Brad Farmerie
210 Elizabeth St.
New York, NY 10012
(212) 343-7011


StarChefs: Where were you born and how old are you?
Brad Farmerie: Indianapolis, 31.

SC: Why did you start cooking? Who or what inspired you to become a chef?
BF: I started cooking to pay for college. I took a year off and went to London and never came back. I grew up eating lots of vegetarian and middle-eastern foods.

SC: You studied at Le Cordon Bleu. How important is it for aspiring chefs today to get culinary school training? What did you learn in school that you might not get working in a kitchen?
BF: I don’t think it was that important for me. I’ve learned most of what I know from the chefs I’ve worked for. I’ve been very selective and it has paid off. But in school you learn a lot about health and safety and technical things.

SC: Who do you consider your mentors and what chefs do you consider your peers?
BF: Peter Gordon and Anna Hansen are my mentors. Miles Curby and Lindsey Schwab are my peers.

SC: What are the biggest differences in the restaurant scene in NY versus London?
BF: It’s much, much more tight knit in New York than London. New York is more collegial.

SC: What is your most indispensable kitchen tool?
BF: My Sous chef and my mortar and pestle: almost everything makes its way into it.

SC: What cities do you like for culinary travel?
BF: Hanoi and Bangkok. There’s just enough western influence to make it available, but they stick to their roots.

SC: What are your favorite food haunts in London?
BF: St. John: it’s always full of chefs. The Eagle.

SC: What are your favorite ingredients right now?
BF: Corriander and pumpkin seeds, pumpkin oil; Melons are showing up in all my food.

SC: What is your favorite cookbook?
BF: By far, David Thompson. The Sugar Club Cookbook is closest to my heart. Hugh Fernly Whittingstall, who’s an English writer.

SC: What is your favorite question to ask during an interview for a potential new line cook?
BF: Where are their favorite places to eat and what dishes do they like to eat there?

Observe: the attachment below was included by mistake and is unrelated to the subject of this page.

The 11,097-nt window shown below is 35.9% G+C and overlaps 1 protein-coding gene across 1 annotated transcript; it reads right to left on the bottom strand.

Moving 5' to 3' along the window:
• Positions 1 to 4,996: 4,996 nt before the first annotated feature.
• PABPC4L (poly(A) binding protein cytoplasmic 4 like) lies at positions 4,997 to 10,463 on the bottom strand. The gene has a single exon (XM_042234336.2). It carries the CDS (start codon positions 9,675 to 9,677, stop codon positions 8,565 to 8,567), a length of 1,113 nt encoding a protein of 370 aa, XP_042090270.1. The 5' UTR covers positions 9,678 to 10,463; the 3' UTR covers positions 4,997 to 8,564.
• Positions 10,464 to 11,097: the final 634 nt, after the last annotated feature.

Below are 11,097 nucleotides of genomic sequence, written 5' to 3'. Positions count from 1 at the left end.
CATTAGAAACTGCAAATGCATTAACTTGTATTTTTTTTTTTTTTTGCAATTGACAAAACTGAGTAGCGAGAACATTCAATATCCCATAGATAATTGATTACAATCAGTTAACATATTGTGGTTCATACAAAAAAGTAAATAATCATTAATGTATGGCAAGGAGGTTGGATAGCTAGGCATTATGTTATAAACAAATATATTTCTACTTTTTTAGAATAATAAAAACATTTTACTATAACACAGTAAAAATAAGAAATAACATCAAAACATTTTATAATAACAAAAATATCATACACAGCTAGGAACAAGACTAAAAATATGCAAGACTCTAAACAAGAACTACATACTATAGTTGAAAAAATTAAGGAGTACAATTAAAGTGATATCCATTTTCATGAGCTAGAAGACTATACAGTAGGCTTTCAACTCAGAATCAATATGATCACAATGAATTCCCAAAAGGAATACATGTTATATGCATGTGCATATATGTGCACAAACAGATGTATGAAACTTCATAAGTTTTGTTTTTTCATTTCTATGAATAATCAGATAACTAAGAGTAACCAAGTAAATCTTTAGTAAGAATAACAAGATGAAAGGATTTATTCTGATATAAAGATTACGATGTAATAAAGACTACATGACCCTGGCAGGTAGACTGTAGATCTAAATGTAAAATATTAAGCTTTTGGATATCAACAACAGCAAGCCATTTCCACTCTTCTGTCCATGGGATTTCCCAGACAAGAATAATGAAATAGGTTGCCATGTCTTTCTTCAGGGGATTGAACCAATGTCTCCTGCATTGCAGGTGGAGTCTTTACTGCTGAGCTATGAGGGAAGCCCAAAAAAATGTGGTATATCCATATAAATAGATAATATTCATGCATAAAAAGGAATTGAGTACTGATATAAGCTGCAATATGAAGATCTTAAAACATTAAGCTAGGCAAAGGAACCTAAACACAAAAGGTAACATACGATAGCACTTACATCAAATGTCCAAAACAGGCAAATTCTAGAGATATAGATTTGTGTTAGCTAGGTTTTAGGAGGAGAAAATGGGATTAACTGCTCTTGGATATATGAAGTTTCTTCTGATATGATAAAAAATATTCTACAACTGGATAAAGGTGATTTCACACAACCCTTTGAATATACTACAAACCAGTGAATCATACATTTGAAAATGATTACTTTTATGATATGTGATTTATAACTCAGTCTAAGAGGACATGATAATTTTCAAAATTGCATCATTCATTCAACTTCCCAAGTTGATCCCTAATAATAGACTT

SC: What advice/tip do you have for culinary students or aspiring chefs just getting started?
BF: You need to find chefs that have an open mind, believe in what you’re doing and have a great personality because you’re going to spend 90 hours a week with them.

SC: Where do you see yourself in 5 years?
BF: In New York working on another project.

Brad Farmerie
PUBLIC | New York City

Though American-born, Brad Farmerie takes a distinctly global approach to his cuisine at Public. He gained his culinary experience abroad, primarily in London, with explorations of France, Hungary, Romania, Spain and New Zealand. In addition, extensive trips through the Middle East, Northern Africa and Southeast Asia have influenced his cooking style and philosophy. Farmerie cites Chef Peter Gordon of London’s acclaimed restaurant The Providores as his most influential mentor. Now firmly planted on domestic soil, he has adapted Peter Gordon’s “magpie approach,” collecting culinary techniques, concepts and flavor combinations from cultures near and far.


Grilled Kangaroo on a Coriander Falafel
Chef Brad Farmerie of Public- New York, NY
Adapted by

Yield: 6 Servings


  • 5 ounces dried chick peas, soaked in cold water overnight
  • 3 ounces Tahini
  • ¼ bunch cilantro, chopped
  • 1 seranno chili, sliced
  • 1½ cloves garlic, minced
  • 1½ teaspoon ground toasted cumin seed
  • Zest of ½ lemon
  • Juice of 1 lemon
  • 1½ ounces red onion (about half of a small red onion)
  • 1/3 bunch mint, chopped
  • 1 teaspoon salt
  • ¼ teaspoon pepper
    Green pepper and apple relish:
  • 1 pound green peppers, deseeded and diced
  • ½ pound granny smith apples, cored and diced
  • 2 (1 inch) pieces ginger
  • 3 cloves garlic, minced
  • 1 serrano chili, sliced
  • 1½ cups sugar
  • ½ cup cider vinegar
  • 2½ Tablespoons red wine vinegar
  • 3 Tablespoons fish sauce
    Lemon tahini sauce:
  • ¼ cup tahini
  • 3 Tablespoons water
  • 3 scant Tablespoons olive oil
  • 1 Tablespoon lemon juice
  • ½ teaspoon salt
  • 1 pound kangaroo loin

For falafel:
Blend all of the ingredients together in a food processor until a fine grain-like consistency is reached. Form into 6-7 flattened patties.

For green pepper and apple relish:
Blend the green peppers, apples, minced ginger and garlic in a food processor until a fine grain-like consistency is reached. Place in a non-reactive pot with all the other ingredients. Put on low heat and cook for approximately 30 minutes or until the relish looks glossy. The resulting product should have the consistency of fruit preserves. Cool to room temperature before serving.

For lemon tahini sauce:
Whisk all ingredients together.

For kangaroo:
Drizzle extra virgin olive oil on the kangaroo and season with Maldon salt and pepper. Place the loin on a hot grill and cook the kangaroo loin to rare. Remove the meat from the grill and allow to rest in a warm place for 4 minutes.

To serve:
Preheat a deep fryer to 375°F. Fry the falafel cakes until golden brown and crunchy. Drain on a paper towel and place in the center of a plate. Cover the falafel with the tahini lemon sauce, place five slices of the rare kangaroo on the sauced falafel, and finish with a dollop of the green pepper relish.

   Published: April 2005